Tag Archives: WW1
Armistice Day has hit the headlines, at least on the back pages of the tabloids, thanks to the Prime Minister’s intervention in the debate over whether international footballers should wear the poppy emblem on the field on 11 November.
Calling the ban decision “utterly outrageous”, Theresa May has backed the FA and SFA’s rejection of the ban on England and Scotland’s footballers wearing black armbands bearing poppies in their 11 November World Cup qualifying match.
Although FIFA insists that the football laws prohibit political or religious messages from players’ kit, many, including the FA believe that displaying poppies represents respect for the fallen. In a statement, the FA said: “The FA intend to pay appropriate tribute to those who have made the ultimate sacrifice by having the England team wear black armbands bearing poppies in our fixture on Armistice Day.”
The strength of feeling echoes the sentiment around the country about remembering the Great War. Events are taking place this weekend across the nation, with many centred in the South West and Wales. On Saturday 12 November 2016, the University of Worcester’s annual Women’s History Conference is taking place with debates about the significance of the First World War as an agent of social change for women. This conference will focus on women’s voluntary involvement in charities, organisations and local politics.
Tanks and Poppies
Moving further south, the Tank Museum in Bovington, Dorset is continuing its exhibition of the story of the tank, from its invention in 1915 through the 20th century and into the future. On 13 November, a commemorative service will take place, attended by serving soldiers, veterans and their families and members of the public. The service will take place in the Cold War Hall with a wreath-laying ceremony at the Royal Armoured Corps Memorial, followed by a unique display of poppies dropped from planes. The service is free to attend on a first-come, first-served basis.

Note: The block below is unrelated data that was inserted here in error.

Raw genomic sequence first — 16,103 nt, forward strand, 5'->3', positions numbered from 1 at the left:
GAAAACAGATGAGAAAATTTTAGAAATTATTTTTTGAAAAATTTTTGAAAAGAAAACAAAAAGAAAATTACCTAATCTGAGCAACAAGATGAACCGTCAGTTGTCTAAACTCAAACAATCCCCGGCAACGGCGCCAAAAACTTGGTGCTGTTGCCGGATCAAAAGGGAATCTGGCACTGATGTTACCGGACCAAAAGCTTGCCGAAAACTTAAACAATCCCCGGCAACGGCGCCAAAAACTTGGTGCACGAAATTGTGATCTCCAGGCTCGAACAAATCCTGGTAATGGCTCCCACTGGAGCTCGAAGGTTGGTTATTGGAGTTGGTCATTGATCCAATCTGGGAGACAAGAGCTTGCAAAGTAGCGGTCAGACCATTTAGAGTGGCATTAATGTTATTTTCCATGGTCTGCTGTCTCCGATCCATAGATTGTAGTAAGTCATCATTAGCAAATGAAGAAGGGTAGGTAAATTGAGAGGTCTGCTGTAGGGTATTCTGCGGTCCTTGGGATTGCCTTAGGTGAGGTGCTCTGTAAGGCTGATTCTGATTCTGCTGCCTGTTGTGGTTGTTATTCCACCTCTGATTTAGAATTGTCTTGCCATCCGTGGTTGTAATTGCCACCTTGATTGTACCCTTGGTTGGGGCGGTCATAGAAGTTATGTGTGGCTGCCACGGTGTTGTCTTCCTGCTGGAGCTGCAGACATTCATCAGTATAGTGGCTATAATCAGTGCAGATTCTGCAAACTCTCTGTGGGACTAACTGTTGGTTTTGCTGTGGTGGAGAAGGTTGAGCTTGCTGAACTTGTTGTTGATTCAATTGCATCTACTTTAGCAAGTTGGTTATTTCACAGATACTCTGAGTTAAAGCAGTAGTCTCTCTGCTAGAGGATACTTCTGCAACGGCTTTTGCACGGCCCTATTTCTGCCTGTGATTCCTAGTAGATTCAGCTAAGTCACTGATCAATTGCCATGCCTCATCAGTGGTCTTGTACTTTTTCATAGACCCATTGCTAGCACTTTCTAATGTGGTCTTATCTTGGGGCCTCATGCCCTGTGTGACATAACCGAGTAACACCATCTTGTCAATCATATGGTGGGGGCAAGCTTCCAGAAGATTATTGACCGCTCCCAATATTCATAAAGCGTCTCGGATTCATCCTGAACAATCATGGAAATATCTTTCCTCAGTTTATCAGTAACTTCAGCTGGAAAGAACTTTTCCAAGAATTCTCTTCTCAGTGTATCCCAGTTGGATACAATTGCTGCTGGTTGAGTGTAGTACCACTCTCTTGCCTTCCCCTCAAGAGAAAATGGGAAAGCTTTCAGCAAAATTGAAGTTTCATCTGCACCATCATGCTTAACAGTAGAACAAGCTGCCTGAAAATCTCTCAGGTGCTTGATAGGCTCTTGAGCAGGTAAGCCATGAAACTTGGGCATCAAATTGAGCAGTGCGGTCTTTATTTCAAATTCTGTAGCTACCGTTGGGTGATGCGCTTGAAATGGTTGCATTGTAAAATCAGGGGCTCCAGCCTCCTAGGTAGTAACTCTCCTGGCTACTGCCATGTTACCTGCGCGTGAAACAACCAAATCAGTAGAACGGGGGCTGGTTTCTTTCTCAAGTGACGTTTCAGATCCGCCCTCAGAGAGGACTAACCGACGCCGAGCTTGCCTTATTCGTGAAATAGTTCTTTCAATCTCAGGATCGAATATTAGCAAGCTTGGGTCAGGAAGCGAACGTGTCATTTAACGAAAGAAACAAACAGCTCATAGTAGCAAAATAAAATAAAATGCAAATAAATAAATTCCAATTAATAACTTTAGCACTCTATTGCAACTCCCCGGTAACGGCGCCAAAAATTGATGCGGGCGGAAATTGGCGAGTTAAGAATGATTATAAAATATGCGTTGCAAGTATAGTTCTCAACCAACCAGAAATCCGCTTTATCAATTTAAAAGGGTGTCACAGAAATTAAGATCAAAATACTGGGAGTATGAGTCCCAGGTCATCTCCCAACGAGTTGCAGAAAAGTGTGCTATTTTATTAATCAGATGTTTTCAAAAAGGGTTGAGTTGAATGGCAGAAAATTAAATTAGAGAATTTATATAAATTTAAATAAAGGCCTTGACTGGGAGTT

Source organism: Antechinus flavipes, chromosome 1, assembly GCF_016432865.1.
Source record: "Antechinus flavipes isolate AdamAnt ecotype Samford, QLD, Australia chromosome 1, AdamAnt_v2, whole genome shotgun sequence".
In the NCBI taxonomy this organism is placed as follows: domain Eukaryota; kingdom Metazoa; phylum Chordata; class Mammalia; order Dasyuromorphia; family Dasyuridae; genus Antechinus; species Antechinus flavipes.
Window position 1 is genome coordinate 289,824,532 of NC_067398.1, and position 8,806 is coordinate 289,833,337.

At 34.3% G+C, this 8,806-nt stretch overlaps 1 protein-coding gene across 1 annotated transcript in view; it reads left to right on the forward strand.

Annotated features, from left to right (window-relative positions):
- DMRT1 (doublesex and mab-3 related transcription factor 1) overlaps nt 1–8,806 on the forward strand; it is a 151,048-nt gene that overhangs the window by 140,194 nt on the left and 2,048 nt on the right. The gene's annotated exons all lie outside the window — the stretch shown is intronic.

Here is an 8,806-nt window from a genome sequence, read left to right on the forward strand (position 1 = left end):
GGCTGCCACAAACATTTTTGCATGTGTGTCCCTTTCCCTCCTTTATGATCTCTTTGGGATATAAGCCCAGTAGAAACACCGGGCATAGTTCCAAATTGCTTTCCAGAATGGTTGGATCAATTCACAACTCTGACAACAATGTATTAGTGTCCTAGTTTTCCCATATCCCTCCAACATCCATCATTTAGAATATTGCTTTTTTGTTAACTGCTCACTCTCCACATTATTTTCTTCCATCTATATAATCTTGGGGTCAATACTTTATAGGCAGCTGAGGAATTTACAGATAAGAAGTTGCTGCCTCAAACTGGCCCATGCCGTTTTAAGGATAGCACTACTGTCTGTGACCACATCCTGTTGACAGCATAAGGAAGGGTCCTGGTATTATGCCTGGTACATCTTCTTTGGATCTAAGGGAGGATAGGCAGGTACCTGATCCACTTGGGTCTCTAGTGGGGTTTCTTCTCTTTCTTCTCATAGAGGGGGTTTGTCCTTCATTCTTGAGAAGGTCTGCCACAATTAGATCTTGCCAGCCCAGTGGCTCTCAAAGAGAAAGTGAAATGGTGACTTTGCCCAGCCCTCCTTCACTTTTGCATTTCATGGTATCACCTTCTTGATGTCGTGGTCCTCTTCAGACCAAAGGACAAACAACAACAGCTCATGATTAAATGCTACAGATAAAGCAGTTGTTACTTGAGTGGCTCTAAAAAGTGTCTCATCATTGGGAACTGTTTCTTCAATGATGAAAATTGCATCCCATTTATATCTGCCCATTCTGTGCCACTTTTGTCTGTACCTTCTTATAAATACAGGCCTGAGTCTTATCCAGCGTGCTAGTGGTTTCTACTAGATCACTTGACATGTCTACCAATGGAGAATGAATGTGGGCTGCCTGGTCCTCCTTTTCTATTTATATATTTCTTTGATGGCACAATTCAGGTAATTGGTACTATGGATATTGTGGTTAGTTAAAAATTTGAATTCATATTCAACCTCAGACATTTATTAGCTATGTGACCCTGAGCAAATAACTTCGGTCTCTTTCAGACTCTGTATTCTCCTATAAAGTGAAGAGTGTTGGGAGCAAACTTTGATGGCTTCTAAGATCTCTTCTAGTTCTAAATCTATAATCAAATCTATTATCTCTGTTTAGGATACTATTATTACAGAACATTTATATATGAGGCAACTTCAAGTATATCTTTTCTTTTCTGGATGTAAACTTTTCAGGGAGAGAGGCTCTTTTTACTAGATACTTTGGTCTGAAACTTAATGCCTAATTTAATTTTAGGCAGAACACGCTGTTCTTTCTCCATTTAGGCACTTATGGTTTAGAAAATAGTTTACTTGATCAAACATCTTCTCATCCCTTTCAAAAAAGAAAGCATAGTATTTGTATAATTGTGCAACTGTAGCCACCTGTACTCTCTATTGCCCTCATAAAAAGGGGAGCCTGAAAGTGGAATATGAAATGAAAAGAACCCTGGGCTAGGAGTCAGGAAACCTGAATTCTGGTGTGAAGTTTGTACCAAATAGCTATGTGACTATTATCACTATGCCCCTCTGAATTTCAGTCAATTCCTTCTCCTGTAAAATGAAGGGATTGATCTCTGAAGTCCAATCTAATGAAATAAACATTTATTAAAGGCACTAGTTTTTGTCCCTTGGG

In Wales, Caernarfon Castle is the first location in Wales to host the ‘Poppies: Weeping Window’, a display by artist Paul Cummins and designer Tom Piper. The concept is a cascade comprising several thousand handmade ceramic poppies, originally seen at the Tower of London as part of the installation ‘Blood Swept Lands and Seas of Red’. Caernarfon Castle is hosting a number of WWI commemoration events, as part of the Cymru’n Cofio Wales Remembers 1914-1918 national centenary programme of remembrance.
The Devon Remembers Heritage Project is giving local people a chance to explore the county’s experience in the First World War, led by the South West Heritage Trust. There will be a programme of high profile events, talks and activities around Devon as well as First World War learning events.
At the core of the project is the establishment of the Devon Remembers Collection within the Devon Archives and Local Studies Collection, a collection of archive material related to Devon’s contribution to the Great War, which will permanently available to all those interested.